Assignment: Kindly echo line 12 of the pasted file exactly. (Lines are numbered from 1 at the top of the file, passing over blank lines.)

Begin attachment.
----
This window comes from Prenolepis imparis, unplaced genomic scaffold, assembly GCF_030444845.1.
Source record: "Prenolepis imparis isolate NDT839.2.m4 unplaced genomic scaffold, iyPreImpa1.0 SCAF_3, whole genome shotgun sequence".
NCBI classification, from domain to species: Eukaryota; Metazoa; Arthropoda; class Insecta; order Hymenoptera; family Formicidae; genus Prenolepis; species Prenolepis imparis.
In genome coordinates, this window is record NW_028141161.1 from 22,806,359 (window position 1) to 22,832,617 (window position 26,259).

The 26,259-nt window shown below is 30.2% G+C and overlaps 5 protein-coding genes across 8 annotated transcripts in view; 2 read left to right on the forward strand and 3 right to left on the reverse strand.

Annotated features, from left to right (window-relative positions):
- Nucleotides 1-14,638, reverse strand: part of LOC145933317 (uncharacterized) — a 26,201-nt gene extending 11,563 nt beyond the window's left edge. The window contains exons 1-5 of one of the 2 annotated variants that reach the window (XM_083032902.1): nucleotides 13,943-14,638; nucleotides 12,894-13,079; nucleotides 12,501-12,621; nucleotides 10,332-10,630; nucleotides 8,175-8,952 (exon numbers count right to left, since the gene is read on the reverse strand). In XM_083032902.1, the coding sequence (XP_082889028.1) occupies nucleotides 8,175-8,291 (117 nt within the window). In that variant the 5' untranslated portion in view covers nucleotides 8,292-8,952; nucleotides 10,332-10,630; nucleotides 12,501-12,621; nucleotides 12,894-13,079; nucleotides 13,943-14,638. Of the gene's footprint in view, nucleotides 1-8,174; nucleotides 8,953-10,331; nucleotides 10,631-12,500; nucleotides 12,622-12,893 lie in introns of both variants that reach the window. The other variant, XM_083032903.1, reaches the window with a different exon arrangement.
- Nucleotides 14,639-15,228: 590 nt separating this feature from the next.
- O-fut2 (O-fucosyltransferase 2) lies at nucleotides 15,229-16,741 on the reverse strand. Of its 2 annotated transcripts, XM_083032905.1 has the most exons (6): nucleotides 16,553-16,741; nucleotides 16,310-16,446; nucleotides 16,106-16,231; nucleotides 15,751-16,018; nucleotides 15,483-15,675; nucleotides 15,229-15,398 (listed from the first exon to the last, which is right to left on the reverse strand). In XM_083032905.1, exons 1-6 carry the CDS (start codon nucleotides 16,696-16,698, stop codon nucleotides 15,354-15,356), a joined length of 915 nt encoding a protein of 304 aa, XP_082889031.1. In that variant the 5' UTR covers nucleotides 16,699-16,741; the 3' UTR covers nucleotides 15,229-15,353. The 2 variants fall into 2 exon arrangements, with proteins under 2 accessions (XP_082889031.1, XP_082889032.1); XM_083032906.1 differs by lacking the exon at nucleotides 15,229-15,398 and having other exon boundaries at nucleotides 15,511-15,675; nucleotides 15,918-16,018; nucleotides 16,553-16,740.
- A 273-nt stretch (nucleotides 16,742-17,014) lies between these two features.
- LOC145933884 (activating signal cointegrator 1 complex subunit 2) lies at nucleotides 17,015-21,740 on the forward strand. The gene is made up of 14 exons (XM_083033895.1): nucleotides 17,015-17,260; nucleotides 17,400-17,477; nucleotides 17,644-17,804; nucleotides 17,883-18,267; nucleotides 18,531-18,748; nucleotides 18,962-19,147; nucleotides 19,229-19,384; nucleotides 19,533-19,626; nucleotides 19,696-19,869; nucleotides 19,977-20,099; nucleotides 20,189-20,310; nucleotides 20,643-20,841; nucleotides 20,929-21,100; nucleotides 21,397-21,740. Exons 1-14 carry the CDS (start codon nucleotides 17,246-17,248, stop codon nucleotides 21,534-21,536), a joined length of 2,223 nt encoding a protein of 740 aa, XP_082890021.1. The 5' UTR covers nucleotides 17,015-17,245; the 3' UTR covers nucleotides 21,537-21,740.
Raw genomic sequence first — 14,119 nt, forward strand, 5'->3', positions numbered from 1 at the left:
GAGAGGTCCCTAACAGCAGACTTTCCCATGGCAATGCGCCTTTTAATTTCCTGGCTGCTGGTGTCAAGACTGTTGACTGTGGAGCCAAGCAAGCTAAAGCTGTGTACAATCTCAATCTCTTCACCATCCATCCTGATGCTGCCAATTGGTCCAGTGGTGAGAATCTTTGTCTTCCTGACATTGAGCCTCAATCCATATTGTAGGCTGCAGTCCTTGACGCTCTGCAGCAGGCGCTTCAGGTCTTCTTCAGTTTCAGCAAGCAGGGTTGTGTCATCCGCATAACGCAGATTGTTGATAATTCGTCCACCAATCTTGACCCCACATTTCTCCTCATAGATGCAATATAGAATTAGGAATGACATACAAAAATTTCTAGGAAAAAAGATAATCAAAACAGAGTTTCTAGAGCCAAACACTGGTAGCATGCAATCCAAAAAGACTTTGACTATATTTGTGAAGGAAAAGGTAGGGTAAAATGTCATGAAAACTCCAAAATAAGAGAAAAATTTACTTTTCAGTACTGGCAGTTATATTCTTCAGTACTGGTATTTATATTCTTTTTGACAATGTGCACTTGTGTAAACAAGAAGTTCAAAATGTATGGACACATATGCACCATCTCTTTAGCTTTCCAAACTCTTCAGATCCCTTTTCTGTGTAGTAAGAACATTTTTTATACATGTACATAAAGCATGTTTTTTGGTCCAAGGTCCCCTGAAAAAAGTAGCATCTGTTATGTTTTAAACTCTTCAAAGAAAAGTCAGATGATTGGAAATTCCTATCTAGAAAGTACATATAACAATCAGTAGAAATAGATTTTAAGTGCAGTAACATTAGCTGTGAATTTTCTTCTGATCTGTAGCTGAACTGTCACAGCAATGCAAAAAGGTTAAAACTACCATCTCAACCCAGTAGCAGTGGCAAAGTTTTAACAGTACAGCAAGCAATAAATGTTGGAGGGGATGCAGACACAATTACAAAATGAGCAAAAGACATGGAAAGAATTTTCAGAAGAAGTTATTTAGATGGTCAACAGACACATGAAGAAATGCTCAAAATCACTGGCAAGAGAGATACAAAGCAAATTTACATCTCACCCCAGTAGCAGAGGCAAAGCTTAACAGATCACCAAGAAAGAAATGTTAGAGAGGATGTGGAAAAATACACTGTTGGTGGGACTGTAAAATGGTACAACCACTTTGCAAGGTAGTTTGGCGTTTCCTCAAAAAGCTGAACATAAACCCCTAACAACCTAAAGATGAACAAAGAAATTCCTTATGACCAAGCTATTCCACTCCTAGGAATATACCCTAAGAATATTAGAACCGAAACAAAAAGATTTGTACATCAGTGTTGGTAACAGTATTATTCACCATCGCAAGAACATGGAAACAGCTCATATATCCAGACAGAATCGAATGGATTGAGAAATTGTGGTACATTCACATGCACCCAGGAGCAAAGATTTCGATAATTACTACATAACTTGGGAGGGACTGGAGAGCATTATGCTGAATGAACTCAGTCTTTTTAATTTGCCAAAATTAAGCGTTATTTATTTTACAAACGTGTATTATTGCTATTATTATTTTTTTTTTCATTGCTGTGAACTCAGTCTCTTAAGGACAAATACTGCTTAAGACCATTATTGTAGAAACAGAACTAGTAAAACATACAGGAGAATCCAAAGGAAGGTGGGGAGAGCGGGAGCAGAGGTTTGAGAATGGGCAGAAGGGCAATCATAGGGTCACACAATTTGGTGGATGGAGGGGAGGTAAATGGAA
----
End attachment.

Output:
Raw genomic sequence first — 14,119 nt, forward strand, 5'->3', positions numbered from 1 at the left: